The Sporting News has a good piece about the evolution of pitching, which we read with interest until seeing the dreaded word "gyroball," which tends to provoke in us the same reaction as the word "disco." But until then there are some fun tidbits, such as the fact that until 1881, the distance from the mound to the plate was 45 feet. And for the first few decades, pitchers threw underhand (the Mets continue that tradition). Here are some other highlights:

• 1860s: Changeup and curveball emerge in the pre-'major league' days. (Candy Cummings is most often credited with developing the curve.)
• 1881: Pitching distance grows to 50 feet.
• 1920: Spitball banned, although 17 certified practitioners are allowed to use it for the rest of their careers.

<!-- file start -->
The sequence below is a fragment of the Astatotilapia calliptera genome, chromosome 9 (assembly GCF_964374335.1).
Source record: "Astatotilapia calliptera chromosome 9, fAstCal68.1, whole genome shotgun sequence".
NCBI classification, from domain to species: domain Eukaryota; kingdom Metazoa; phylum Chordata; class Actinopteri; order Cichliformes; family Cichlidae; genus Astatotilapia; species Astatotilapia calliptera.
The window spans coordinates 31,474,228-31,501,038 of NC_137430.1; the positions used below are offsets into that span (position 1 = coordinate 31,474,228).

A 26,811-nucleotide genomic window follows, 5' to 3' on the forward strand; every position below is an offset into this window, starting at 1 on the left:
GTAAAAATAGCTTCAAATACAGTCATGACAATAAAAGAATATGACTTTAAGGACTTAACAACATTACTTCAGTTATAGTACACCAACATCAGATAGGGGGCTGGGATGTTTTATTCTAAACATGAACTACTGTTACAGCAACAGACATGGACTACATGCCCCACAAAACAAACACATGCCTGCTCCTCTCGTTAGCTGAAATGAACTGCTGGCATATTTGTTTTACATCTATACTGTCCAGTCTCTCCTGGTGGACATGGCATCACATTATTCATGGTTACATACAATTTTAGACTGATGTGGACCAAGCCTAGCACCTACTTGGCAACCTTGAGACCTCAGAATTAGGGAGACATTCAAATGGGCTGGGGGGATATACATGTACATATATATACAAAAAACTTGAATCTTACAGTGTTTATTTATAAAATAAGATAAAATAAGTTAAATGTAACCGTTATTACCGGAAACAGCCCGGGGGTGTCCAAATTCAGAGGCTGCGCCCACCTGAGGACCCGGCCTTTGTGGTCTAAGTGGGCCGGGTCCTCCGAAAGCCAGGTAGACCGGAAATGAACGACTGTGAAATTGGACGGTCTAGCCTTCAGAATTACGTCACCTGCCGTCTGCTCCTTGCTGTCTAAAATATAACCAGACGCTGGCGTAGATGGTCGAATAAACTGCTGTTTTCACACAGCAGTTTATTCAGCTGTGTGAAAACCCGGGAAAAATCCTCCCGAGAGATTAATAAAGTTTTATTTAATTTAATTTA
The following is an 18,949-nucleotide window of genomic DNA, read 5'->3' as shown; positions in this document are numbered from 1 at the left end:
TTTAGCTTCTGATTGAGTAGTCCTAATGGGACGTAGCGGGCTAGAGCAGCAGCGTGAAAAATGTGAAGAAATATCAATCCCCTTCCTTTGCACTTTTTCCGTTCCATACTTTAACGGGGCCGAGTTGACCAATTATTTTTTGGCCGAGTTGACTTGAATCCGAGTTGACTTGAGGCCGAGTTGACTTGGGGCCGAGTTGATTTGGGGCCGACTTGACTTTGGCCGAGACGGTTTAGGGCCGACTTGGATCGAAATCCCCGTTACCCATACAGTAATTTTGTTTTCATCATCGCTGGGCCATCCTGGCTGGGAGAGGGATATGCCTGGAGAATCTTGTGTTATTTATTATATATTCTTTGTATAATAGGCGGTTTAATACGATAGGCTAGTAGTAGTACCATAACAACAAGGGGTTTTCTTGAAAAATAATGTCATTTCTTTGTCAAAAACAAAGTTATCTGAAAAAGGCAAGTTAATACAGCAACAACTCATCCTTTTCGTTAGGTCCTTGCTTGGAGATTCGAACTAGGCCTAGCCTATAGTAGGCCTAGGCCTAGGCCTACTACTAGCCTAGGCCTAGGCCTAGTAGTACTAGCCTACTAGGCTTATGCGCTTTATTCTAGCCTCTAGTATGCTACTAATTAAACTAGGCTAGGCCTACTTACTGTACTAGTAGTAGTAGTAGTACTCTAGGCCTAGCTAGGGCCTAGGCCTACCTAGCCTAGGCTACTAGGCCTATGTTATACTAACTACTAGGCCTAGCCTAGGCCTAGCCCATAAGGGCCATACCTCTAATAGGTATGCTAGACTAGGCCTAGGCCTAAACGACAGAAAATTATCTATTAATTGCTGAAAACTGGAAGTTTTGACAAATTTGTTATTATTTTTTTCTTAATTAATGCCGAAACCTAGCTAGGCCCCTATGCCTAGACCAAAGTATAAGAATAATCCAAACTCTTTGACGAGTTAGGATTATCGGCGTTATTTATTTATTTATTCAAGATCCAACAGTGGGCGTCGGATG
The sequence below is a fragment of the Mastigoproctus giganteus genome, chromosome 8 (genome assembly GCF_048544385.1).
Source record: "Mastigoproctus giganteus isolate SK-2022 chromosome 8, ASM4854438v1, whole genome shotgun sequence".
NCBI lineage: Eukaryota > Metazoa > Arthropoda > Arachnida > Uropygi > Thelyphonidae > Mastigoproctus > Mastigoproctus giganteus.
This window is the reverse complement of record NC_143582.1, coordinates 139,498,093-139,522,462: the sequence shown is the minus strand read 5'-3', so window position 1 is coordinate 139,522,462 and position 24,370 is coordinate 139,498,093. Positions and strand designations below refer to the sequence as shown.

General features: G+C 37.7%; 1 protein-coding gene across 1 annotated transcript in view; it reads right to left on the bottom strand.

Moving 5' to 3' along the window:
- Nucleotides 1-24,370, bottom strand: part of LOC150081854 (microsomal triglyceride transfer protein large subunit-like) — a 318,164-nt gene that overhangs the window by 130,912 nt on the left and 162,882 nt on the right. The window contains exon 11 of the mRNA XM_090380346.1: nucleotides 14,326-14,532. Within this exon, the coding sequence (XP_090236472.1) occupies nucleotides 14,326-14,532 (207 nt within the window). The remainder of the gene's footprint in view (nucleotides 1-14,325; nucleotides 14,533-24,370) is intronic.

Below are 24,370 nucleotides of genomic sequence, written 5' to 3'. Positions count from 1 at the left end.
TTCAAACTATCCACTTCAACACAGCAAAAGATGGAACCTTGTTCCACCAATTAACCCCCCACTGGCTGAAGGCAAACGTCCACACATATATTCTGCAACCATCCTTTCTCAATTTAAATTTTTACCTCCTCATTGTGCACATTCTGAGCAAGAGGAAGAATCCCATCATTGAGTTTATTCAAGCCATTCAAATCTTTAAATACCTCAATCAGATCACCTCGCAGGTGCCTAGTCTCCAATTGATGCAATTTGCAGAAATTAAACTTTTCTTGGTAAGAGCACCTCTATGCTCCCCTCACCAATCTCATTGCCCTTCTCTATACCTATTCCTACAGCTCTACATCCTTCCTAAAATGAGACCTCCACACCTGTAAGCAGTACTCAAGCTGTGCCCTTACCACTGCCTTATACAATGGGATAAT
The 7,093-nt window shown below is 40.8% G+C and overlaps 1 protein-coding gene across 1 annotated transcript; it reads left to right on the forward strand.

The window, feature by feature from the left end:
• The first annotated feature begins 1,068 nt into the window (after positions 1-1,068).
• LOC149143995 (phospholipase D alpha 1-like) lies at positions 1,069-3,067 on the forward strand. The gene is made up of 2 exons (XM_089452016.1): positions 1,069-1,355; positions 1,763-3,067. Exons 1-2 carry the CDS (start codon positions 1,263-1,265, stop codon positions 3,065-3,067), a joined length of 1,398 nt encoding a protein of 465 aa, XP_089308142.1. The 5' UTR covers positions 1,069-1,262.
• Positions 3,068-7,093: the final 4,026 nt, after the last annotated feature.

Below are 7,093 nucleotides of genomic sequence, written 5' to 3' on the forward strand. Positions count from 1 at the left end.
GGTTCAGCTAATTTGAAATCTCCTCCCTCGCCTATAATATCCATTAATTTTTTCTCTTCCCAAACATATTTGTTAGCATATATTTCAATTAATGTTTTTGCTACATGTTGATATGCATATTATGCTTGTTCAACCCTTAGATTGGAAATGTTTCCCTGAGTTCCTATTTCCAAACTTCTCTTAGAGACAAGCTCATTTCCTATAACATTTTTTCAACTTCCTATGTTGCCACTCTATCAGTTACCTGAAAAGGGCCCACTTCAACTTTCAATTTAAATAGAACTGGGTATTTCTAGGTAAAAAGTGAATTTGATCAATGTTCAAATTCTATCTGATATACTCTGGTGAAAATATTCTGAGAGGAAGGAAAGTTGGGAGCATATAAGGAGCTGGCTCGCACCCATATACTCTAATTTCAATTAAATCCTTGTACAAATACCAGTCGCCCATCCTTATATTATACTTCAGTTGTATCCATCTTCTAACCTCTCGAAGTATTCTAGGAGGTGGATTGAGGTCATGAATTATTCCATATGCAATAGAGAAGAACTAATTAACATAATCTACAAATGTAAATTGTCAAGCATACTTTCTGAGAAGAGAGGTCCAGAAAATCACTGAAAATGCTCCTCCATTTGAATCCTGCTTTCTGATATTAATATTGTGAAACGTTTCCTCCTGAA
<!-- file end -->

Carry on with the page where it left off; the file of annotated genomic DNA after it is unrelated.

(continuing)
• 1970s: Split-finger fastball emerges. (Cubs minor league pitching instructor Fred Martin teaches the pitch to Bruce Sutter.)
• 1980s: The term cut fastball is added to the game's lexicon, but experts contend that the pitch has been thrown for a long (although unspecified) time.
• 2007: Gyroball.

But here are some key innovations that The Sporting News missed:

• 1934: Bingo Long develops the eephus pitch.

• 1946: Bugs Bunny unveils his "powerful, paralyzing, perfect pachydermous percussion pitch" for the Tea Totalers in a game at the Polo Grounds against the Gas-House Gorrilas.

• 1970: Little Leaguer strikes out Superman with gas-filled baseball.

• 1976: Yankees pitcher Joey Turner introduces the "held ball," in which he stands on the mound and refuses to throw a pitch while Chico's Bail Bonds players circle the bases.


• 1993: Chicago Cubs pitcher Henry Rowengartner, 12, becomes the youngest player to throw a 100 MPH pitch in a Major League game. (Filmed in Oak Park, Ill.!).

• 2006: Jose Canseco throws many pitches never before seen by humans.

The Evolution Of Pitches [The Sporting News]
Canseco Pitching Debut Goes As You Probably Imagined It Would [Deadspin]